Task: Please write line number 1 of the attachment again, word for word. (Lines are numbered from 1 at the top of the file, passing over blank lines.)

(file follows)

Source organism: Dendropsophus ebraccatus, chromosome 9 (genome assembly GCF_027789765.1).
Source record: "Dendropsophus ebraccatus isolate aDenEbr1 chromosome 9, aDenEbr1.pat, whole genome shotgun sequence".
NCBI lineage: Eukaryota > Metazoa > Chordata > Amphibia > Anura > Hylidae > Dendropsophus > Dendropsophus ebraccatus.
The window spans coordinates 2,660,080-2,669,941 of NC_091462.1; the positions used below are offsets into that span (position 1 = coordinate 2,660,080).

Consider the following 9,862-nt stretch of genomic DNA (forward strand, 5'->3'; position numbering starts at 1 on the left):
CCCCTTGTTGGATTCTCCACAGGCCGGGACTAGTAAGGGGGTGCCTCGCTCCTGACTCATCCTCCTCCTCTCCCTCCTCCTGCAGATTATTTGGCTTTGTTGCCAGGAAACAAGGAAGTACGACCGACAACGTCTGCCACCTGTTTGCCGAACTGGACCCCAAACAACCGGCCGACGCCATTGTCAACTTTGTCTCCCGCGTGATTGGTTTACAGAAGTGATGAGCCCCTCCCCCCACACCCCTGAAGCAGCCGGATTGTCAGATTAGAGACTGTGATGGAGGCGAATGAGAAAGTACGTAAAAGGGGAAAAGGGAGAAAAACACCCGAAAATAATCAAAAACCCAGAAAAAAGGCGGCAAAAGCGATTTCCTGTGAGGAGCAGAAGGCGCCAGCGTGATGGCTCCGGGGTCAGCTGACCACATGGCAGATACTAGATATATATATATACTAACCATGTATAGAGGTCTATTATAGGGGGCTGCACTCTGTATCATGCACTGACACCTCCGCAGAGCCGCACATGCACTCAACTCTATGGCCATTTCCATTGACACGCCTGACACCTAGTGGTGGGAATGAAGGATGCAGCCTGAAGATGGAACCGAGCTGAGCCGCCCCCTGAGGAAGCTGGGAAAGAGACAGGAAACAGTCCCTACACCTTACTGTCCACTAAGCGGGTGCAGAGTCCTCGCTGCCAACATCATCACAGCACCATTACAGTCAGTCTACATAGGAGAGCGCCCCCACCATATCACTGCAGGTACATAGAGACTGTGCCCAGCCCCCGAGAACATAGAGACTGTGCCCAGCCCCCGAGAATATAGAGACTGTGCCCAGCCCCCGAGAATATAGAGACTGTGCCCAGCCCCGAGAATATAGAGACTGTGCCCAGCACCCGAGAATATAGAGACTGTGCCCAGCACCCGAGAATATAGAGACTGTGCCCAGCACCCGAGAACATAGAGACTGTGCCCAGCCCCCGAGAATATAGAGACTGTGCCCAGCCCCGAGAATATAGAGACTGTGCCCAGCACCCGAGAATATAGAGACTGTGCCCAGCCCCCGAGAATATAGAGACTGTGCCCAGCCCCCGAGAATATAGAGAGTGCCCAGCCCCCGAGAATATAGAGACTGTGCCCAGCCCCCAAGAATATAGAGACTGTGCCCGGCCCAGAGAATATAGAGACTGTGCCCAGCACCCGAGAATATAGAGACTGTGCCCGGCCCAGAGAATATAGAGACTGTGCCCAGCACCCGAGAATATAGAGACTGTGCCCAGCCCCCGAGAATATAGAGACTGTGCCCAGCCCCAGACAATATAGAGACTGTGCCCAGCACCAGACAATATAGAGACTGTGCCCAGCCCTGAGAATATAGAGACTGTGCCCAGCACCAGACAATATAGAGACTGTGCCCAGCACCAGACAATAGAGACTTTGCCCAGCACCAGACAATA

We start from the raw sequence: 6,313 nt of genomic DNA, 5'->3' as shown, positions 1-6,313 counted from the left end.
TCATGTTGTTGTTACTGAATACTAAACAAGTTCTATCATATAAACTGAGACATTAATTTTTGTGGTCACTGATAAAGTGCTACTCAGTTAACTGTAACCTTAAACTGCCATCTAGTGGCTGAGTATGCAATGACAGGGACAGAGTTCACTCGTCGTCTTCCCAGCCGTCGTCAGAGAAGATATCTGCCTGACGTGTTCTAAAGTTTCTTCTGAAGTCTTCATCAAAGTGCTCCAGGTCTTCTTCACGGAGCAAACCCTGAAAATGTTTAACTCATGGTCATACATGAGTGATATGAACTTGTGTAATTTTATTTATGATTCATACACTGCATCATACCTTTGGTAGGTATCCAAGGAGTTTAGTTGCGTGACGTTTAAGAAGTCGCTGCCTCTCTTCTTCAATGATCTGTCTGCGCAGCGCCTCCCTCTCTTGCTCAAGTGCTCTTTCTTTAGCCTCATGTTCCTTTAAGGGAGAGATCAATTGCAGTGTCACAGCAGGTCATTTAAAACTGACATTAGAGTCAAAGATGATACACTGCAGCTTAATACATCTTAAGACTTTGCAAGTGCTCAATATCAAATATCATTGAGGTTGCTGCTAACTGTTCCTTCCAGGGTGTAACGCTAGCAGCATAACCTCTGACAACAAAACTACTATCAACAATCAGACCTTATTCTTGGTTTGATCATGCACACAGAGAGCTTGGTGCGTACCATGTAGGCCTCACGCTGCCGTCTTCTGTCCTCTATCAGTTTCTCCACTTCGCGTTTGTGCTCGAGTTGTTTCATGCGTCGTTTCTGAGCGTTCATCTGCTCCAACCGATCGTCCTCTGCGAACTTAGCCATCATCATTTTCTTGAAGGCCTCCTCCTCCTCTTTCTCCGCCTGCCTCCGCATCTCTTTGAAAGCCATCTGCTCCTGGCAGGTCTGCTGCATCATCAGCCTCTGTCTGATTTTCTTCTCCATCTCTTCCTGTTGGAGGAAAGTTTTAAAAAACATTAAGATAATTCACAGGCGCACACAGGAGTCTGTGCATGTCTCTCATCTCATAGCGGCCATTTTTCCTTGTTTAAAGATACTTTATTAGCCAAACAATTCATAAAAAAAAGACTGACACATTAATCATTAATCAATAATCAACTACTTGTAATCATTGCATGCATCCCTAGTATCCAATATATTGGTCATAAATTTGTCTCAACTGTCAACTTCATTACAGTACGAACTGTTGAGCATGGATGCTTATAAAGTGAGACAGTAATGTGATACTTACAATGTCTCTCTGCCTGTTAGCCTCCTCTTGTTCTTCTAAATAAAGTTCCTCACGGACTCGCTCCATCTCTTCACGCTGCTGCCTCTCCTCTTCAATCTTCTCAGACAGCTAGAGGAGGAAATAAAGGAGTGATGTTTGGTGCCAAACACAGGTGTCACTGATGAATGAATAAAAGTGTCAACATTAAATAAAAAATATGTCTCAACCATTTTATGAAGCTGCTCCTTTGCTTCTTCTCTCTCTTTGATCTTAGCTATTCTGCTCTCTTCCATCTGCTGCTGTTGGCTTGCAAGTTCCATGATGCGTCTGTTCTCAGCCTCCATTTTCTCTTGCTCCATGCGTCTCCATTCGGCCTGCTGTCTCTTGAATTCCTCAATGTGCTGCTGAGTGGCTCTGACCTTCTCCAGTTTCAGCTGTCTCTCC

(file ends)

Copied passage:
Source organism: Dendropsophus ebraccatus, chromosome 9 (genome assembly GCF_027789765.1).